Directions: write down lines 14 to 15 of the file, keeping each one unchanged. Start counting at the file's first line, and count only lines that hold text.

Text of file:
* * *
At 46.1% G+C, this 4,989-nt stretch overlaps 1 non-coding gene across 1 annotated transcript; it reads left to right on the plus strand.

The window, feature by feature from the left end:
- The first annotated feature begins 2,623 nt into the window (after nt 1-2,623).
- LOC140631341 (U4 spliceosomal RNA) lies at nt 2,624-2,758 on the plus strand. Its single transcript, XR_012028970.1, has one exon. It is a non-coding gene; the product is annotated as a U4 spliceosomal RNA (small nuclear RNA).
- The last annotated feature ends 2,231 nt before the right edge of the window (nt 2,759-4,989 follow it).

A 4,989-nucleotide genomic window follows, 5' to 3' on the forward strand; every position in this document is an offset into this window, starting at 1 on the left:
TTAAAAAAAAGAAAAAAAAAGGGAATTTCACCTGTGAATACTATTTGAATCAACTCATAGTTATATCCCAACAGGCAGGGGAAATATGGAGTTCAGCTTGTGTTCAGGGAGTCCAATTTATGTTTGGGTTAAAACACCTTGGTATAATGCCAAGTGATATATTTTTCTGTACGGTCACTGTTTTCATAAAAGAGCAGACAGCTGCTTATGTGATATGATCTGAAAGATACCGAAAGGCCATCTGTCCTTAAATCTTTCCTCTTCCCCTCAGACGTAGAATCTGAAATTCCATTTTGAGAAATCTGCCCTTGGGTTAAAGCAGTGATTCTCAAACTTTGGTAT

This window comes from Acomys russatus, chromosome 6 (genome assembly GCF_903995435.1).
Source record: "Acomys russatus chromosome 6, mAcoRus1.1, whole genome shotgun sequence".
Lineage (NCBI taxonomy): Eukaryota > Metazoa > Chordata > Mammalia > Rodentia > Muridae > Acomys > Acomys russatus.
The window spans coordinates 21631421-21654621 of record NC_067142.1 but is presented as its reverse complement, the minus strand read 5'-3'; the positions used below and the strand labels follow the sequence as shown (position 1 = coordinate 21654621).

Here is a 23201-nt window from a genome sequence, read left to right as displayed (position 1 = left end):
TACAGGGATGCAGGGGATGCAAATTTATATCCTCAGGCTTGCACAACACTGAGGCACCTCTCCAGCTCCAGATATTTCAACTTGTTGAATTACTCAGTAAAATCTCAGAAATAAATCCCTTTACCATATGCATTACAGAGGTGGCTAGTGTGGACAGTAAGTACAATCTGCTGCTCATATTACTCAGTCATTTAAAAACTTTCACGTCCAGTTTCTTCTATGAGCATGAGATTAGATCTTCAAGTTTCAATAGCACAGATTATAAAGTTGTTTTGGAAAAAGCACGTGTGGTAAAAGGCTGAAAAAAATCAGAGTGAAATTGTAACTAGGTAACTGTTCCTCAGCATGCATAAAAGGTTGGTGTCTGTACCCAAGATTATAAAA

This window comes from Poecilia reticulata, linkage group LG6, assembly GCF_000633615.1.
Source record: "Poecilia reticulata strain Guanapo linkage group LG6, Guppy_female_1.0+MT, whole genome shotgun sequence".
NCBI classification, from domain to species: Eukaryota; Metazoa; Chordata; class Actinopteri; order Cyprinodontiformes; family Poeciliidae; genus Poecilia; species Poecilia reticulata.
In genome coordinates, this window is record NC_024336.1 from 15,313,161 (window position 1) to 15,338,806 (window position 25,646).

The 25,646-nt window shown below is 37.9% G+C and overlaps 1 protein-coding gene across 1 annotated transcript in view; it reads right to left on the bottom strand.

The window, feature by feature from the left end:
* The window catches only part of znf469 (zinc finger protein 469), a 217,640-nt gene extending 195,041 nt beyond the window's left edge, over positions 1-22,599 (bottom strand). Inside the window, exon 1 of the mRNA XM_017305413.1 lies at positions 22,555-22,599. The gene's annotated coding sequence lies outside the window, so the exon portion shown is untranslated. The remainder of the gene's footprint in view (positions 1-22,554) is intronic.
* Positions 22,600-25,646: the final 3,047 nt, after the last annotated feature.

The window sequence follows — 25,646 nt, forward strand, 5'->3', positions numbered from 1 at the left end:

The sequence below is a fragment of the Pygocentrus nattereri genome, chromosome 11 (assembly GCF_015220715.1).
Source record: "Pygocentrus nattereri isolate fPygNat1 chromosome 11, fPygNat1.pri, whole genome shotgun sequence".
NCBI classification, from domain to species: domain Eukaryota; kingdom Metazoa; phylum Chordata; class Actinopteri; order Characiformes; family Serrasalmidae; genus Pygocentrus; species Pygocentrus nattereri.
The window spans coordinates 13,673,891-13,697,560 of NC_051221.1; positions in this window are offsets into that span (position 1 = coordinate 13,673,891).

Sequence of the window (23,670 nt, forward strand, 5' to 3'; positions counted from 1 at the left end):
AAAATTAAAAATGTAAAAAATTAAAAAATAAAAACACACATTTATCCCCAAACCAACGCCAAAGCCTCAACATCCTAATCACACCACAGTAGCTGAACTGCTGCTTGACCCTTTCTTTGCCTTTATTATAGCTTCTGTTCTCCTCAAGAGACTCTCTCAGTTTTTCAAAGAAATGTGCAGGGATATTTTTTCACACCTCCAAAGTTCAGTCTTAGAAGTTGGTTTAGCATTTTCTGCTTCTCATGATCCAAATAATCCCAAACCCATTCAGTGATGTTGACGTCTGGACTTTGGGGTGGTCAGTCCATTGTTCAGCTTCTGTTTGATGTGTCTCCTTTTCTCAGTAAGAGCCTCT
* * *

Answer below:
This window comes from Poecilia reticulata, linkage group LG6, assembly GCF_000633615.1.
Source record: "Poecilia reticulata strain Guanapo linkage group LG6, Guppy_female_1.0+MT, whole genome shotgun sequence".